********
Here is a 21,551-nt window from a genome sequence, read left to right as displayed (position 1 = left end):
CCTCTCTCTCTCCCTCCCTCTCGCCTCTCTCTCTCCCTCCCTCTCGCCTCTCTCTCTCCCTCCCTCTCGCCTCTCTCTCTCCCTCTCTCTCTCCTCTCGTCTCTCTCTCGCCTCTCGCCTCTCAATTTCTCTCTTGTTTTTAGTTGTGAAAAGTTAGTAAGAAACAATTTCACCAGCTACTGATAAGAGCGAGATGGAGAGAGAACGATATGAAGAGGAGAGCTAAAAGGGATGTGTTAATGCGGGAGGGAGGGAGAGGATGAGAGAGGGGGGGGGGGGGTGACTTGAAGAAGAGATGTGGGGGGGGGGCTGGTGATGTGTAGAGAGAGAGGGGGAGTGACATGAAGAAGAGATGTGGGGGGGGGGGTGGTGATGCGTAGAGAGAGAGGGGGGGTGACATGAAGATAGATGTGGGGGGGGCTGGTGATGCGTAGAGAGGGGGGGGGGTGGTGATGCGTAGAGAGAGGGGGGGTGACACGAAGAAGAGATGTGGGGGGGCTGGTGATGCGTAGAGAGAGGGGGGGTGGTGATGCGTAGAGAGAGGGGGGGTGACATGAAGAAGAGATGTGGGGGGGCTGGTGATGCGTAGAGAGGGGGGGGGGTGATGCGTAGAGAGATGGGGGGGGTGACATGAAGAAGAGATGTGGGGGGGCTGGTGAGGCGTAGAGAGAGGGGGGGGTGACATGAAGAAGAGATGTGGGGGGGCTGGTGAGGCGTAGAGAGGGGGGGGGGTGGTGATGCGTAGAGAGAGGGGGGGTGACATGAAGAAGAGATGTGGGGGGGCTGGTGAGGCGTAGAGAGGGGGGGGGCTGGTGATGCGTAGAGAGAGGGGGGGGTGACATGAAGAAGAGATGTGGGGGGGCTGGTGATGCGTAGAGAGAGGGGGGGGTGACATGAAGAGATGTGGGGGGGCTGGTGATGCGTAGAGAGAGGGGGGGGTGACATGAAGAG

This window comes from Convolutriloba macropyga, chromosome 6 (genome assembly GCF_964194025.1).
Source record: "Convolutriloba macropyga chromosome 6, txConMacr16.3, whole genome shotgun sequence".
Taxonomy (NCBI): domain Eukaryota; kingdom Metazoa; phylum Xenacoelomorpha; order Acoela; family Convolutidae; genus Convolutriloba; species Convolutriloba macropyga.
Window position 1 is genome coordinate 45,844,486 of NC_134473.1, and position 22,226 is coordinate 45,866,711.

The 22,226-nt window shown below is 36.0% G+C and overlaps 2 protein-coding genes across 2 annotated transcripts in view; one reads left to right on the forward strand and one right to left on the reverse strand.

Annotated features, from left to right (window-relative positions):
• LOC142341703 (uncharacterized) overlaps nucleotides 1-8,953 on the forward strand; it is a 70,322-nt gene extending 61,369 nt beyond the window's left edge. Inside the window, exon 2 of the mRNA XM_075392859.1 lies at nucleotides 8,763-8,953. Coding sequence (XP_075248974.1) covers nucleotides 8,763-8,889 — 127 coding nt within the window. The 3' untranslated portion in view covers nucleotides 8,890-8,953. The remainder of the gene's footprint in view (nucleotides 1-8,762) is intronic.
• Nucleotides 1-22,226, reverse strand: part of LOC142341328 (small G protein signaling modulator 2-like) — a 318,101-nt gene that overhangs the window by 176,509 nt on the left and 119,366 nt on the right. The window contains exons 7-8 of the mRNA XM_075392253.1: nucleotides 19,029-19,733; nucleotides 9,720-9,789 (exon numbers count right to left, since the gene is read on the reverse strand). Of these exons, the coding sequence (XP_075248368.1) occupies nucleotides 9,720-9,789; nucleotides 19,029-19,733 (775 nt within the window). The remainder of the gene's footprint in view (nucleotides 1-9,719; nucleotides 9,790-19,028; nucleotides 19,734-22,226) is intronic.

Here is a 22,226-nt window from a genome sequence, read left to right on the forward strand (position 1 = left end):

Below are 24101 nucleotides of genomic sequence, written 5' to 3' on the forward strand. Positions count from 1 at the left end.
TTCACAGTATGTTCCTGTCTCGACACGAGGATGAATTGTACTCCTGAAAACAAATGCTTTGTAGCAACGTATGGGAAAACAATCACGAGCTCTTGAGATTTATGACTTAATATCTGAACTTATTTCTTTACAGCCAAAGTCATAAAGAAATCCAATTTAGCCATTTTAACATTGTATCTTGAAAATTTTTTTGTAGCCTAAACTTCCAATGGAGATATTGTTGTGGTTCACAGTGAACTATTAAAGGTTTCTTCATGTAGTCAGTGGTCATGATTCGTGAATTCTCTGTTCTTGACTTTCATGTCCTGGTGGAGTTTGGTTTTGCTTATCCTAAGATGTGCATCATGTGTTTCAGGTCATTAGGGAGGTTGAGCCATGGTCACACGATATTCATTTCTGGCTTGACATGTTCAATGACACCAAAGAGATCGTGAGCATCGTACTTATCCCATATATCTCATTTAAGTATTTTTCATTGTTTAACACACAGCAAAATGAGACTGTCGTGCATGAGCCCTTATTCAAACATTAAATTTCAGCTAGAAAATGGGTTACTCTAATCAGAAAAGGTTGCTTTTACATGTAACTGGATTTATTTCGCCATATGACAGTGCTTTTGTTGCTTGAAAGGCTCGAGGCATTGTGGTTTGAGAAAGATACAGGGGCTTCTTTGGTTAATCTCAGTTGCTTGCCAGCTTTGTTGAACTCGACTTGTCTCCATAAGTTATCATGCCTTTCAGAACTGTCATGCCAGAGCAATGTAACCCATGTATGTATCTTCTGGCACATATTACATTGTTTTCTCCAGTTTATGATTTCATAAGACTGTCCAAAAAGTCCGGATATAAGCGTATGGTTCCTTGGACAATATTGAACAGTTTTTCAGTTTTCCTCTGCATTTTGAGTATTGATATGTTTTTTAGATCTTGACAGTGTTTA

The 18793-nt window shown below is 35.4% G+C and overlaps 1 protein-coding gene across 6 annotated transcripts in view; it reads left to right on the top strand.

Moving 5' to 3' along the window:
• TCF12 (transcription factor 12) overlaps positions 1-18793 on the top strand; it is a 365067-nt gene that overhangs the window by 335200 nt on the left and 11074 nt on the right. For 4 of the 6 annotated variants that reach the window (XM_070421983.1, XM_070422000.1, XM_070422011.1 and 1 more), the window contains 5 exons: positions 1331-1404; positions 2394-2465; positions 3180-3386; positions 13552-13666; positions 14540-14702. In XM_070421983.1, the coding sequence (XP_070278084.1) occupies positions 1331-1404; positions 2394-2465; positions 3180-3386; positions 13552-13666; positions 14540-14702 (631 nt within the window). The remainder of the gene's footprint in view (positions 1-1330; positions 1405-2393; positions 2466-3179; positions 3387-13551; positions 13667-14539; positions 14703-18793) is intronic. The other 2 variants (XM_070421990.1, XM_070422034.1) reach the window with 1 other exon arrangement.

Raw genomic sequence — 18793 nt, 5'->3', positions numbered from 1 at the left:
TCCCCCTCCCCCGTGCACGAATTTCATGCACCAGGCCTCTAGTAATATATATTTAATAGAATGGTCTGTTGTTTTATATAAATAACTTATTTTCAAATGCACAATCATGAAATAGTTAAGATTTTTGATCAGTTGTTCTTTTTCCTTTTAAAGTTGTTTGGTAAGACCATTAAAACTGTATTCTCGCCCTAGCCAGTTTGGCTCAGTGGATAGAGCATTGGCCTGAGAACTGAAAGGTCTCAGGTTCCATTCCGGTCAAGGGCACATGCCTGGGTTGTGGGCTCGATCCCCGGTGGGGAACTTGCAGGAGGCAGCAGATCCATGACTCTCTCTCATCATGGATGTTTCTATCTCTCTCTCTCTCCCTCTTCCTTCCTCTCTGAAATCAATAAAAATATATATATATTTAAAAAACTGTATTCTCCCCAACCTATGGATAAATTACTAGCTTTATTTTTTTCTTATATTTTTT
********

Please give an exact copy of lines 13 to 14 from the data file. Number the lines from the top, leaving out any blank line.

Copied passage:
TTCACAGTATGTTCCTGTCTCGACACGAGGATGAATTGTACTCCTGAAAACAAATGCTTTGTAGCAACGTATGGGAAAACAATCACGAGCTCTTGAGATTTATGACTTAATATCTGAACTTATTTCTTTACAGCCAAAGTCATAAAGAAATCCAATTTAGCCATTTTAACATTGTATCTTGAAAATTTTTTTGTAGCCTAAACTTCCAATGGAGATATTGTTGTGGTTCACAGTGAACTATTAAAGGTTTCTTCATGTAGTCAGTGGTCATGATTCGTGAATTCTCTGTTCTTGACTTTCATGTCCTGGTGGAGTTTGGTTTTGCTTATCCTAAGATGTGCATCATGTGTTTCAGGTCATTAGGGAGGTTGAGCCATGGTCACACGATATTCATTTCTGGCTTGACATGTTCAATGACACCAAAGAGATCGTGAGCATCGTACTTATCCCATATATCTCATTTAAGTATTTTTCATTGTTTAACACACAGCAAAATGAGACTGTCGTGCATGAGCCCTTATTCAAACATTAAATTTCAGCTAGAAAATGGGTTACTCTAATCAGAAAAGGTTGCTTTTACATGTAACTGGATTTATTTCGCCATATGACAGTGCTTTTGTTGCTTGAAAGGCTCGAGGCATTGTGGTTTGAGAAAGATACAGGGGCTTCTTTGGTTAATCTCAGTTGCTTGCCAGCTTTGTTGAACTCGACTTGTCTCCATAAGTTATCATGCCTTTCAGAACTGTCATGCCAGAGCAATGTAACCCATGTATGTATCTTCTGGCACATATTACATTGTTTTCTCCAGTTTATGATTTCATAAGACTGTCCAAAAAGTCCGGATATAAGCGTATGGTTCCTTGGACAATATTGAACAGTTTTTCAGTTTTCCTCTGCATTTTGAGTATTGATATGTTTTTTAGATCTTGACAGTGTTTA

The 18793-nt window shown below is 35.4% G+C and overlaps 1 protein-coding gene across 6 annotated transcripts in view; it reads left to right on the top strand.